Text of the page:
This is another one that I might not have normally picked up, but at the price, it's more than worth it. It's a biography of Brooke Astor, who I have read about in the news, but besides that know little about.
Borrowed from a Friend Pretty in Plaid by Jen Lancaster
I really enjoyed Jen Lancster's first three memiors, and I'm excited to finally read this one. It's been about a year since I last read her, but I'm expecting this to be another laugh-out-loud adventures.
So that's it for me this week! What do you have in your mailbox today?
Saving CeeCee Honeycutt by Beth Hoffman I heard great things about this one before I started it, and was really looking forward to reading it. Unfortunately I think my expectations might have been a little too high with this, and the story didn't quite meet them.
Cecelia Rose (or CeeCee) Honeycutt grows up in Ohio in the 1960s. Except when her crazy mother and truck-driving father can no longer care for her, she goes to live with her great-aunt in South Carolina. CeeCee is scared that her future is set, and there's no way she or anyone else can change it. But Savannah and its people have their own opinion and slowly she starts to heal.
I'm not sure why I didn't fall in love with this book. I wanted to, but it just didn't work for me. That not to say I disliked it, but I can't quite rave about it either. I did enjoy reading it, but it just didn't seem to draw me in.
I think one aspect that confused me, and made it difficult to really get lost inside, was that throughout the first chapters I assumed CeeCee was African-American. I'm not sure why I drew that conclusion, and it most situations it wouldn't really matter. Except the book does take place in the South in the 1960s, and race it a subplot throughout. Once I realized that CeeCee was in fact white, it was hard for me to picture her. Whenever I started visualizing CeeCee throughout the novel I almost had to stop myself, and by the end still couldn't seem to form an accurate picture of her in my mind.
I feel almost guilty for not enjoying the book more. As if I've missed out on party that everyone else is at. But I guess what I want to leave you with is that even though this novel didn't quite work for me, if you read it there's a great chance you'll be one of the people that falls in love with CeeCee and her world.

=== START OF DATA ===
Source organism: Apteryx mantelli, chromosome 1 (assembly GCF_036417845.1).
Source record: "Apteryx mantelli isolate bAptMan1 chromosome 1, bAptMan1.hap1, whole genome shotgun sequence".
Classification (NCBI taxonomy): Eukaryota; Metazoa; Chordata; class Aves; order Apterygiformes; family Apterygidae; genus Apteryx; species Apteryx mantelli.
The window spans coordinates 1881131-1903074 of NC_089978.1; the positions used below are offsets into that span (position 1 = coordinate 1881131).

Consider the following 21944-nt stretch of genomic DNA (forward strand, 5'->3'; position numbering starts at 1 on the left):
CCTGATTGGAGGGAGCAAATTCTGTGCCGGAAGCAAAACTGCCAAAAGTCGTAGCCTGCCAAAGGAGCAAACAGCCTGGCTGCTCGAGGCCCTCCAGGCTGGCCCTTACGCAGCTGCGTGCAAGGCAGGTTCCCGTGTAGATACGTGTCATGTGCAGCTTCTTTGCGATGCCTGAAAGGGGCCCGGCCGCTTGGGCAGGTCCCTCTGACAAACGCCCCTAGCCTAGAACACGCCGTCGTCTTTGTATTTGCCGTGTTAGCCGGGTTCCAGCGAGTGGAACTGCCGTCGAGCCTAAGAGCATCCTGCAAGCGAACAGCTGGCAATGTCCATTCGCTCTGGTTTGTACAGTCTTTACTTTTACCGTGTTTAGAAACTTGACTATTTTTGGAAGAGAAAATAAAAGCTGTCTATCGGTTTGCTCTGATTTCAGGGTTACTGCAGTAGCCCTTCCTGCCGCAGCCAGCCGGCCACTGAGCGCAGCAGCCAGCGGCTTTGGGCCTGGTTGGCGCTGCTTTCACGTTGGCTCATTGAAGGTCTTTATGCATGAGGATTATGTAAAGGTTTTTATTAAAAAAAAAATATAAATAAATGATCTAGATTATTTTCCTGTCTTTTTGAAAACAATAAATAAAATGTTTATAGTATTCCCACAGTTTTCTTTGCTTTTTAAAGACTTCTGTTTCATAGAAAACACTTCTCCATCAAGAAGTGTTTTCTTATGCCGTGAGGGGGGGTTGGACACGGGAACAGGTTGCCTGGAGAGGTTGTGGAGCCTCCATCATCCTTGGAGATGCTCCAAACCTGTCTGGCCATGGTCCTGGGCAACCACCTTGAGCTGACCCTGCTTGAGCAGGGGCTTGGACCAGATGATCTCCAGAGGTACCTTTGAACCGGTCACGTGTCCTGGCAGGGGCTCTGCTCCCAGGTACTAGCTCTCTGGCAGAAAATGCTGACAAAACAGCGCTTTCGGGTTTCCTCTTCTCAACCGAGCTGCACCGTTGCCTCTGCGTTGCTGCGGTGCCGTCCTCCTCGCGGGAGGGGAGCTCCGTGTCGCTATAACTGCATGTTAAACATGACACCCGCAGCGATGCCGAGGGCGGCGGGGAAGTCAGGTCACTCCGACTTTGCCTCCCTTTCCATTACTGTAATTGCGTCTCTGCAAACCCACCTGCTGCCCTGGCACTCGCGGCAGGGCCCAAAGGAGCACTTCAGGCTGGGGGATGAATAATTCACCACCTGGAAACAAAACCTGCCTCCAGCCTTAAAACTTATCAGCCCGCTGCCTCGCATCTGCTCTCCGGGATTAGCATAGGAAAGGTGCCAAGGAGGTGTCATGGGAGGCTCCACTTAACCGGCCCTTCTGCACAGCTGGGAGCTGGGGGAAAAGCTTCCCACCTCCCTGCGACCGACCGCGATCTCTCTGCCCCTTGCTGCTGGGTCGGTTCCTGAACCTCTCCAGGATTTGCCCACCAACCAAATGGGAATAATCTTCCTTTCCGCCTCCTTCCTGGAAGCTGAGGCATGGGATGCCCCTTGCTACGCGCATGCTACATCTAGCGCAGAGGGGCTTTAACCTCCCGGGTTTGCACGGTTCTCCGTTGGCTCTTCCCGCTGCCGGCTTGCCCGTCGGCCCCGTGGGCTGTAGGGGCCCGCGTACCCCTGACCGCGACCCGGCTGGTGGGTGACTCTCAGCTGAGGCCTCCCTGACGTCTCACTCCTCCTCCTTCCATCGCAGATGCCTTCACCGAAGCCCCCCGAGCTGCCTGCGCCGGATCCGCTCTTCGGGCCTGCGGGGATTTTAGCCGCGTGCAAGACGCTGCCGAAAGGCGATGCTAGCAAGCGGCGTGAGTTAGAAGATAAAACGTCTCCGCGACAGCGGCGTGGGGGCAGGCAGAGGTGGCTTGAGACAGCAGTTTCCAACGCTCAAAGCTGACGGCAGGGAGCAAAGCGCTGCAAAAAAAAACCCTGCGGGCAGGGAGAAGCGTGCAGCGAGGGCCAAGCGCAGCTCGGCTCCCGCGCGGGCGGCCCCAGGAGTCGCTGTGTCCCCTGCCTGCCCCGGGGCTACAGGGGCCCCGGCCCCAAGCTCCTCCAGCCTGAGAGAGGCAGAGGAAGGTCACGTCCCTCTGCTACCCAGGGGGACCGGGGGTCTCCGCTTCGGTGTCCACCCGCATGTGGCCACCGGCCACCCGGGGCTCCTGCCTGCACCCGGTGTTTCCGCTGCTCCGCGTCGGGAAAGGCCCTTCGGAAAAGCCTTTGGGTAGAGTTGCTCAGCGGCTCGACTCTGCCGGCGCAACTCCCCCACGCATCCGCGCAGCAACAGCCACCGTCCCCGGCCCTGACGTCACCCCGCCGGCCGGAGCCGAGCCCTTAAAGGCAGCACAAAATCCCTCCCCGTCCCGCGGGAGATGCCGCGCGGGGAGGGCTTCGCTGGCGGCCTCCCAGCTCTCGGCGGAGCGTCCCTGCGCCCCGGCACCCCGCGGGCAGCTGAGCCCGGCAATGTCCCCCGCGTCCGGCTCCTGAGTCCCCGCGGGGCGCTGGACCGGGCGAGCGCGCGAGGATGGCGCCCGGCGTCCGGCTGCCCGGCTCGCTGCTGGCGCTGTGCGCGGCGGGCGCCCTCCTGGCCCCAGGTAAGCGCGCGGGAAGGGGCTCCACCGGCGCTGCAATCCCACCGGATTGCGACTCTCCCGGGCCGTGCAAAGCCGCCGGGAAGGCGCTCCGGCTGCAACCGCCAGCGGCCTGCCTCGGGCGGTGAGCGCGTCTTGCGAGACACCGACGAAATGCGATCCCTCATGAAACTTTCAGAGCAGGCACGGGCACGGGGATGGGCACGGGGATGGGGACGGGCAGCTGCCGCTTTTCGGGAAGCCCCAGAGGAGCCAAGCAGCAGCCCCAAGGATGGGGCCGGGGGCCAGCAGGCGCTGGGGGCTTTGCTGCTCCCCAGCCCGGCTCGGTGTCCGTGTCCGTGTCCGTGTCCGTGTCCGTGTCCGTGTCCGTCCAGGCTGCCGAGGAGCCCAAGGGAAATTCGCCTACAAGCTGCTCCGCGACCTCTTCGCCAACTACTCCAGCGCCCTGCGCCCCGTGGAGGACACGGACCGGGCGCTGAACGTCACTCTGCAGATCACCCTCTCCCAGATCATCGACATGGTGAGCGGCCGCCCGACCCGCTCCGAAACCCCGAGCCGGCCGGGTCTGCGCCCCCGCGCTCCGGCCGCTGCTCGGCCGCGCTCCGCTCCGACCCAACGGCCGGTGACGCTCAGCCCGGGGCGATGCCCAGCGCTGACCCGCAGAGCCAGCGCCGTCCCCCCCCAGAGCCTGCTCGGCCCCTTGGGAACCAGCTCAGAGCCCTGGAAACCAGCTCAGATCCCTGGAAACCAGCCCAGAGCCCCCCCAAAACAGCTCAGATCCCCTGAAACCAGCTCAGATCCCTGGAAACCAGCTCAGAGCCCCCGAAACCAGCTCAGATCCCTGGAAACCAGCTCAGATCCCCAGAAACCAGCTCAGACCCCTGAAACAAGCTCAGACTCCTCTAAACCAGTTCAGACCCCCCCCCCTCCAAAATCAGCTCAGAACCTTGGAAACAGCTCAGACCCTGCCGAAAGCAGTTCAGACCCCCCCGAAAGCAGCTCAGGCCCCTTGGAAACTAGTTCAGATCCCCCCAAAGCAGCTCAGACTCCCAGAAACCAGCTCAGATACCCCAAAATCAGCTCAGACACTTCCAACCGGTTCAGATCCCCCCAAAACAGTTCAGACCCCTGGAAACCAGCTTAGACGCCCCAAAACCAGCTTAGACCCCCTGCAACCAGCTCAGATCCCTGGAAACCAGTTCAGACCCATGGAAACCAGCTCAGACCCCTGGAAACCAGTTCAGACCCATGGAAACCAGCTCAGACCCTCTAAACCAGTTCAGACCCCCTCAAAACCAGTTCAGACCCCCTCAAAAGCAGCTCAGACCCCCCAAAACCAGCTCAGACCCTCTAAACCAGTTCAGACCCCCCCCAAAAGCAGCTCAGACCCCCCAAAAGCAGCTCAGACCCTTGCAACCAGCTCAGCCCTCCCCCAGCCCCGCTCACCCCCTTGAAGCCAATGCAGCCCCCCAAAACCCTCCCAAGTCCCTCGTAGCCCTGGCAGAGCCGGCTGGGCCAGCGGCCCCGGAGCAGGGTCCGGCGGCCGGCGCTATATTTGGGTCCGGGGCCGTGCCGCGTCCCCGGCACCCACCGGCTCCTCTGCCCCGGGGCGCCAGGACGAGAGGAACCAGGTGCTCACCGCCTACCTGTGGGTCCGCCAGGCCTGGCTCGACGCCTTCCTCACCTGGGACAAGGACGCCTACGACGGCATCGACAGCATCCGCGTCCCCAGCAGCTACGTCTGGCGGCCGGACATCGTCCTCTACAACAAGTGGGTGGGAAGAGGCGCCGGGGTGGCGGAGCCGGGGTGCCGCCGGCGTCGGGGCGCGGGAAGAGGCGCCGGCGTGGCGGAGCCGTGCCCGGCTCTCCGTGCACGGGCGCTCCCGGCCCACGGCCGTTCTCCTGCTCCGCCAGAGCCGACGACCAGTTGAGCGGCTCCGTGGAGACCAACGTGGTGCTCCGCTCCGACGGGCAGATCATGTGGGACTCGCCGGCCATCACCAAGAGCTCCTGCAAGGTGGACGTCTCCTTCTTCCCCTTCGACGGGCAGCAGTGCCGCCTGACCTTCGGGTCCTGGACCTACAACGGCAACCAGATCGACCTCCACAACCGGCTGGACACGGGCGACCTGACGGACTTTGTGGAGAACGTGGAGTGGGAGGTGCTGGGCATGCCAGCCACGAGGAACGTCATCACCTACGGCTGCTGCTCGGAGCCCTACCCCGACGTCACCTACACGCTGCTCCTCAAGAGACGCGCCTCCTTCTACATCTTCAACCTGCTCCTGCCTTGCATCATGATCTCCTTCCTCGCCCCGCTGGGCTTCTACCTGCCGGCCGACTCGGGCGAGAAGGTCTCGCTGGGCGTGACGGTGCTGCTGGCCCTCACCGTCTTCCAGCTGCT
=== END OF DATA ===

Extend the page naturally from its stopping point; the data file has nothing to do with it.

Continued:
Cold Kiss by Amy Garvey Going into this I wasn't really sure what to expect. It seems like everyone has their own copy of it to read, and with such a big marketing push I was a little weary that there was a bad reason behind it. And then there's the fact it's a zombie books, which turns me off a little, and is part of the reason I've never read a zombie book. But I'm glad I gave it chance, because I wound up being really pleasantly surprised.
The books starts almost in the middle of the story and Wren has already brought her boyfriend back from the dead. I think that worked for the story, because if I had to read the choices Wren made to get to the place where she made that decision it would may have been difficult to understand. Instead we're with Wren as she's having to deal with the consequences of her decision, how to keep her zombie boyfriend hidden from her mom, her sister, and all her friends. It's almost heartbreaking reading just how lost Wren feels in this mess and how she doesn't seem to have anyone to turn to.
I think my biggest frustration with this book, was Wren's unwillingness to open up to her mom. I understand that it's a YA book and that as a teenager there's stuff you don't want to tell your parents. I also get that there's no guarantee that Wren's mom could have helped. But Wren just seemed so lost and confused throughout the book, that I was dying for her to be able to confess to her mom, to hopefully get at least a little comfort or even a little guidance.
While the book is a zombie book, it doesn't really feel like one. So much of the book is Wren dealing with her feelings of loss from the death of her boyfriend in a car crash. And I'm sure anyone going through that situation would wonder, what if I could bring him back? Wren has that ability (although the reasons behind that ability remain much of a mystery even through the books end), and is able to do so without really thinking about the consequences, which again is part of normal teenage behavior. You can't help but feel for Wren throughout the book, and even if the zombie aspect turns you off, I think it's one that you definitely take a chance on.
Disclosure: I was provided this book through a Goodreads First Reads giveaway. All opinions expressed are my own.